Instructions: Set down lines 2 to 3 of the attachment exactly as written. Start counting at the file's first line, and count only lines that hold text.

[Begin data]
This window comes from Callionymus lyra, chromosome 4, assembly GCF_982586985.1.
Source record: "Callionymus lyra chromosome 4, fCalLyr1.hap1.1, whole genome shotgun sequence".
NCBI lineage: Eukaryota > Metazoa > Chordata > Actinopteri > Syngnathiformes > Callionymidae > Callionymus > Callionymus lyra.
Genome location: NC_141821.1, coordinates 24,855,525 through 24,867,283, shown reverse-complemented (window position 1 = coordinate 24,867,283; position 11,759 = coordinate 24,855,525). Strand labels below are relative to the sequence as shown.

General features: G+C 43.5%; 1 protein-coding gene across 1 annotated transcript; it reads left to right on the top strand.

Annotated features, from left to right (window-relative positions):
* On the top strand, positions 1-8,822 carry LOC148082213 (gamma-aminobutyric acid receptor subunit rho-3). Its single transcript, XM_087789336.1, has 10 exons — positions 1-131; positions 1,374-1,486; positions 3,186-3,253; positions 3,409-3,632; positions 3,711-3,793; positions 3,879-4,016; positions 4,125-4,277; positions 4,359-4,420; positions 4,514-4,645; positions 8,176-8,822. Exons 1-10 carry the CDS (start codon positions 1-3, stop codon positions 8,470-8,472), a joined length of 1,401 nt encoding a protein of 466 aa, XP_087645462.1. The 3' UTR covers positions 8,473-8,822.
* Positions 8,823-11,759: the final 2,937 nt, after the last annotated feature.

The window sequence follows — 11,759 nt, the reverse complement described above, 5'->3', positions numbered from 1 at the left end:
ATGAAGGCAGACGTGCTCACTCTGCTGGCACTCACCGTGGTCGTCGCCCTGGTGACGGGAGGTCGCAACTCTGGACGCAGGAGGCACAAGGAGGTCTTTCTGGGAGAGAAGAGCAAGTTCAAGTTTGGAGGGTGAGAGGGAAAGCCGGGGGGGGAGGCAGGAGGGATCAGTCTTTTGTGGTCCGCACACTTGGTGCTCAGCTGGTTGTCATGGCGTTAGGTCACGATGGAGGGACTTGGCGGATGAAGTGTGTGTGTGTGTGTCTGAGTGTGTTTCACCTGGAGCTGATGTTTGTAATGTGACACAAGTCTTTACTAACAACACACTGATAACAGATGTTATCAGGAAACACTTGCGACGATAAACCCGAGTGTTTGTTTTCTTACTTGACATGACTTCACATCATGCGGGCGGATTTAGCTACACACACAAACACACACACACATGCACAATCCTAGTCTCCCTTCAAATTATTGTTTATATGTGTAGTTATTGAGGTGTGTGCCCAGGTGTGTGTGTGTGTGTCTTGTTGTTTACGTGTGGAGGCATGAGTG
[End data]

Source record: "Callionymus lyra chromosome 4, fCalLyr1.hap1.1, whole genome shotgun sequence".
NCBI lineage: Eukaryota > Metazoa > Chordata > Actinopteri > Syngnathiformes > Callionymidae > Callionymus > Callionymus lyra.